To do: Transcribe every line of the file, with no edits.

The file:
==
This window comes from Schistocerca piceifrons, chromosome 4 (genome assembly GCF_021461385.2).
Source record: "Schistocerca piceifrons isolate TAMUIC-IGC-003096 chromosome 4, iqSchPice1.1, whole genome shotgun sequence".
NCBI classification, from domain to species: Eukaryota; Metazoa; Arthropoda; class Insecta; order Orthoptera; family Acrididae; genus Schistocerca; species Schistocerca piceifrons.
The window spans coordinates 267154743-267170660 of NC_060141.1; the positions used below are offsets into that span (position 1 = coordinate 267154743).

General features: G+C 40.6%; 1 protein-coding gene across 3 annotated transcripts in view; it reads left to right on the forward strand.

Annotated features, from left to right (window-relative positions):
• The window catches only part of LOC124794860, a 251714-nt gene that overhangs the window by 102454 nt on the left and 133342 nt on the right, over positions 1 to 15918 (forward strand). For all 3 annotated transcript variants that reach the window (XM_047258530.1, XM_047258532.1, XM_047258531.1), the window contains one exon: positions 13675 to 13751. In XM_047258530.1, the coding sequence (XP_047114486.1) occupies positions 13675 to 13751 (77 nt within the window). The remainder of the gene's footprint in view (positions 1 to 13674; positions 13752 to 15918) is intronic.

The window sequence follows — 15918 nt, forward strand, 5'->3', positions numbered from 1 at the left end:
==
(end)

This window comes from Schistocerca piceifrons, chromosome 4 (genome assembly GCF_021461385.2).
Source record: "Schistocerca piceifrons isolate TAMUIC-IGC-003096 chromosome 4, iqSchPice1.1, whole genome shotgun sequence".
NCBI classification, from domain to species: Eukaryota; Metazoa; Arthropoda; class Insecta; order Orthoptera; family Acrididae; genus Schistocerca; species Schistocerca piceifrons.
The window spans coordinates 267154743-267170660 of NC_060141.1; the positions used below are offsets into that span (position 1 = coordinate 267154743).

General features: G+C 40.6%; 1 protein-coding gene across 3 annotated transcripts in view; it reads left to right on the forward strand.

Annotated features, from left to right (window-relative positions):
• The window catches only part of LOC124794860, a 251714-nt gene that overhangs the window by 102454 nt on the left and 133342 nt on the right, over positions 1 to 15918 (forward strand). For all 3 annotated transcript variants that reach the window (XM_047258530.1, XM_047258532.1, XM_047258531.1), the window contains one exon: positions 13675 to 13751. In XM_047258530.1, the coding sequence (XP_047114486.1) occupies positions 13675 to 13751 (77 nt within the window). The remainder of the gene's footprint in view (positions 1 to 13674; positions 13752 to 15918) is intronic.

The window sequence follows — 15918 nt, forward strand, 5'->3', positions numbered from 1 at the left end: